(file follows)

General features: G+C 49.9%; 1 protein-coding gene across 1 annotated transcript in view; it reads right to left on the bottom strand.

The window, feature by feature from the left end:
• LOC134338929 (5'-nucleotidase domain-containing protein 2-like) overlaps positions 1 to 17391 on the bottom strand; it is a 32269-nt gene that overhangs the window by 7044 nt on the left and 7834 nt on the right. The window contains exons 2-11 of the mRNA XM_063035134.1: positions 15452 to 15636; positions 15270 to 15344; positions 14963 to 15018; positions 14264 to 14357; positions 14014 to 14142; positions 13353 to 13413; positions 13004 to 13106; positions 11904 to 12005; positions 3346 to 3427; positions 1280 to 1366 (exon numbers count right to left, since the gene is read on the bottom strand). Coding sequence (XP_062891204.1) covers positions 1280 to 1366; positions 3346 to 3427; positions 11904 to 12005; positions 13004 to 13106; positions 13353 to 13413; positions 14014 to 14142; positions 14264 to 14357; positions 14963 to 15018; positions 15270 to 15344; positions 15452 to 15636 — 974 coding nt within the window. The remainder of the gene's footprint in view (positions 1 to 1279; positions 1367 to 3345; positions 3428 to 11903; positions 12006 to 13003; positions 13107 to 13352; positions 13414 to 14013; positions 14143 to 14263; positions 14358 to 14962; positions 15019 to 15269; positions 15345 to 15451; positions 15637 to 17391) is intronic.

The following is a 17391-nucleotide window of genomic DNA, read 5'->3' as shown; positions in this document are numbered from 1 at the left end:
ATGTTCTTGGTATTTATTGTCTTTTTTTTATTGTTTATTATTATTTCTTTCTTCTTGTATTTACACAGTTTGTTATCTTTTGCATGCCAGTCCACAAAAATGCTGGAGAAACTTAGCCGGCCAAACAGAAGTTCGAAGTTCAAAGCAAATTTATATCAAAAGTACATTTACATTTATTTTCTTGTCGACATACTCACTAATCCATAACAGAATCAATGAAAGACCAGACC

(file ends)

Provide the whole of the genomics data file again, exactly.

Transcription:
General features: G+C 49.9%; 1 protein-coding gene across 1 annotated transcript in view; it reads right to left on the bottom strand.

The window, feature by feature from the left end:
• LOC134338929 (5'-nucleotidase domain-containing protein 2-like) overlaps positions 1 to 17391 on the bottom strand; it is a 32269-nt gene that overhangs the window by 7044 nt on the left and 7834 nt on the right. The window contains exons 2-11 of the mRNA XM_063035134.1: positions 15452 to 15636; positions 15270 to 15344; positions 14963 to 15018; positions 14264 to 14357; positions 14014 to 14142; positions 13353 to 13413; positions 13004 to 13106; positions 11904 to 12005; positions 3346 to 3427; positions 1280 to 1366 (exon numbers count right to left, since the gene is read on the bottom strand). Coding sequence (XP_062891204.1) covers positions 1280 to 1366; positions 3346 to 3427; positions 11904 to 12005; positions 13004 to 13106; positions 13353 to 13413; positions 14014 to 14142; positions 14264 to 14357; positions 14963 to 15018; positions 15270 to 15344; positions 15452 to 15636 — 974 coding nt within the window. The remainder of the gene's footprint in view (positions 1 to 1279; positions 1367 to 3345; positions 3428 to 11903; positions 12006 to 13003; positions 13107 to 13352; positions 13414 to 14013; positions 14143 to 14263; positions 14358 to 14962; positions 15019 to 15269; positions 15345 to 15451; positions 15637 to 17391) is intronic.

The following is a 17391-nucleotide window of genomic DNA, read 5'->3' as shown; positions in this document are numbered from 1 at the left end:
ATGTTCTTGGTATTTATTGTCTTTTTTTTATTGTTTATTATTATTTCTTTCTTCTTGTATTTACACAGTTTGTTATCTTTTGCATGCCAGTCCACAAAAATGCTGGAGAAACTTAGCCGGCCAAACAGAAGTTCGAAGTTCAAAGCAAATTTATATCAAAAGTACATTTACATTTATTTTCTTGTCGACATACTCACTAATCCATAACAGAATCAATGAAAGACCAGACC